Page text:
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When to introduce kids to computers 1

Page history last edited by PBworks 14 years, 6 months ago

There is no reason (cognitive or otherwise) why a child of 9 or 10

shouldn't use Squeak on a computer.

 

There are many reasons why children of various ages shouldn't do "X"

on a computer, but both the ages of the kids and the X's have to be

taken into account.

 

There is quite a lot of parallelism between the desirable

percentages of time spent learning from books at various ages with

similar activities on computer. Basically, the younger the child, the

more they should be messing about with the physical world. (Of

course, most parents don't do a very good job of dealing with their

children's physical world experiences either. For example, the kinds

of toys that children play with in the physical world are quite

important, but very little effort on the part of most parents goes

into learning about desirable toys.)

 

But, even with young children, having them get familar with

books and reading (especially via "lapware") is good for all. The

same applies for thoughtful uses of computing.

 

Finally, though having anyone look at CRTs up close for any

period of time is not terribly good for them (research supporting

this was done by us at Xerox PARC in the mid70s), there is absolutely

no harm incurred by having children look at the typical flat-screen

XVGA screens found on current day laptops.

 

I just read the article in question that you mentioned below.

 

"Fool's Gold: A Critical Look at Computers in Childhood," available as a free download from the Alliance for Childhood, www.allianceforchildhood.net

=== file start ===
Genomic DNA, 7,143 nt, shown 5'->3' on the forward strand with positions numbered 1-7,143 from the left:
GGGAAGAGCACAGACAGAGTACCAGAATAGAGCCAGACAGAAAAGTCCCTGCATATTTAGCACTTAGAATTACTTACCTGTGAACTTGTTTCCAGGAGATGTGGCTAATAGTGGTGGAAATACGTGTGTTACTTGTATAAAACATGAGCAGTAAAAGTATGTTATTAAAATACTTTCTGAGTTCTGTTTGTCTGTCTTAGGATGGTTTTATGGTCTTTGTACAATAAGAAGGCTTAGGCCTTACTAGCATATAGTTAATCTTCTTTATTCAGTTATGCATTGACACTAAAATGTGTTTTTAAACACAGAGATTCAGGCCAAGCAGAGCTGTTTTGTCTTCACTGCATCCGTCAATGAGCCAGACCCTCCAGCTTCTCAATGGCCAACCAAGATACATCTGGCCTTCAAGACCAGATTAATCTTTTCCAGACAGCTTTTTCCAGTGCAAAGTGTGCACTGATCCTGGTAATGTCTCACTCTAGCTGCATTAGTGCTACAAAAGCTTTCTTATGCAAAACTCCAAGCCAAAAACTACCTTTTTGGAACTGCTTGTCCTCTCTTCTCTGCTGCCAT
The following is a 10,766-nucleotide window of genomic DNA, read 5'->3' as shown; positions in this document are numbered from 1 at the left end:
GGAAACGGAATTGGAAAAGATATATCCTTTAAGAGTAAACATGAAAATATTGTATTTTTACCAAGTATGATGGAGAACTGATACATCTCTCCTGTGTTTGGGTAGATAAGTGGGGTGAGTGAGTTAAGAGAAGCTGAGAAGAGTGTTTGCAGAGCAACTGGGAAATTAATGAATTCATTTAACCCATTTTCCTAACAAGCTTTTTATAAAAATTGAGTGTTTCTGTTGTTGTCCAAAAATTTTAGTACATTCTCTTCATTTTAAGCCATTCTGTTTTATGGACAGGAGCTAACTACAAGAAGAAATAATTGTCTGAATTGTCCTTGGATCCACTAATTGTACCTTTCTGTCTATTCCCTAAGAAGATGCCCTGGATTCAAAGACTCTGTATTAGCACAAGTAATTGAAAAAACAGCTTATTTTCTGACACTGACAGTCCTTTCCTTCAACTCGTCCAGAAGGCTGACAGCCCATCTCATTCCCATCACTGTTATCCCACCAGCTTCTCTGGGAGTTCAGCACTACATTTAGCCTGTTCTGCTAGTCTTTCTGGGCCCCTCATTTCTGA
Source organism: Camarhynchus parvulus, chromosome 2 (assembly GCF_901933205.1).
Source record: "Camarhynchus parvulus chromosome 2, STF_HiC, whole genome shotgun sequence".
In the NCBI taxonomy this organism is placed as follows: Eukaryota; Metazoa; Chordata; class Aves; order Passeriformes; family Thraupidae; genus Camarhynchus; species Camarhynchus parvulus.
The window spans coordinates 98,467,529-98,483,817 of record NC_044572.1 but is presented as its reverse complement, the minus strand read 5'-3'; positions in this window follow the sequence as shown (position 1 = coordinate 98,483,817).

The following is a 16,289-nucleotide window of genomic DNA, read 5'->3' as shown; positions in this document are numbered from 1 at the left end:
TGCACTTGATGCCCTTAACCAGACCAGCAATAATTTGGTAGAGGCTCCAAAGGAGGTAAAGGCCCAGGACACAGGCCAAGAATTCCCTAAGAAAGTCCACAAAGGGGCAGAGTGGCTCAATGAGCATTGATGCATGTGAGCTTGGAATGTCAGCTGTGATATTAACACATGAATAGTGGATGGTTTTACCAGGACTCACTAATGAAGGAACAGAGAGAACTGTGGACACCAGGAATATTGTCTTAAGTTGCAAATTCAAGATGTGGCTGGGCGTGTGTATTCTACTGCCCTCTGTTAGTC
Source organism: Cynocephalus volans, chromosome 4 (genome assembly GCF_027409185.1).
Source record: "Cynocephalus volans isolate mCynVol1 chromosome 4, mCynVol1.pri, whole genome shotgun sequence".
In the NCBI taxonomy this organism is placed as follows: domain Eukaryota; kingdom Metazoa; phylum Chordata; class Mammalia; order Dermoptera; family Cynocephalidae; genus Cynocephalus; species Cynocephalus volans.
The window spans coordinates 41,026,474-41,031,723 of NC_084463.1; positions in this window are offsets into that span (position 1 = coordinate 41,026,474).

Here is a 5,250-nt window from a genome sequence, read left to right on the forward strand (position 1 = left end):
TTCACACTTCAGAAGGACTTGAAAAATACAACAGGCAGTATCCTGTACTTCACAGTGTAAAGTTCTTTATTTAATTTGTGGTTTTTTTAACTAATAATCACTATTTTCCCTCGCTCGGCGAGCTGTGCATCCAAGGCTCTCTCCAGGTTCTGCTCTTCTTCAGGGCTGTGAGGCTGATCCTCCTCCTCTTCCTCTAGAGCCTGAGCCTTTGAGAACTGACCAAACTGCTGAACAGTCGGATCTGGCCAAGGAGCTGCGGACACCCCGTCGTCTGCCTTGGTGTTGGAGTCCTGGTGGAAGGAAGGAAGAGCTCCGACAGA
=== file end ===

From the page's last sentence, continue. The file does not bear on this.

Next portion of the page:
It is

really quite bogus and completely mixes up stuff that is more or less

true with lots of stuff that is simply alarmist and most quite wrong.

It's like blaming the printing press because of comic books or that

Hitler wrote "Mein Kampfe". I could not find a shred of understanding

about what children really do need to experience at an early age

(it's neither hands off intellectual stuff, nor is it mini-university

education).

 

In any case, it quite misses all of the important points about

children and just about anything -- moreover, it could just as well

be about books -- highly isolating (that's part of the point),

"intellectual", etc. -- and musical instruments -- repitative stress

injuries (you bet) -- rather than computing.

 

The biggest problem is that those holding these sentiments and those

of the faction they oppose -- both are very large groups -- are both

quite wrong about early childhood -- *and* the possible uses of

computers.

 

Above from an Alan Kay email


In a few places there are people who understand that "computer" is

not a subject to be taught, but a medium to be used for reflection

and expression--just like older media.

 

A related question well worth exploring is what technologies children

should be encouraged to use at what age. Some educators think that

children may be harmed by too-early emphasis on abstraction and

representation. Some preschools and kindergartens have established

mandatory computer time for their students. Certainly children are

capable of using the machines, but the question remains whether this

is the best use of their time.

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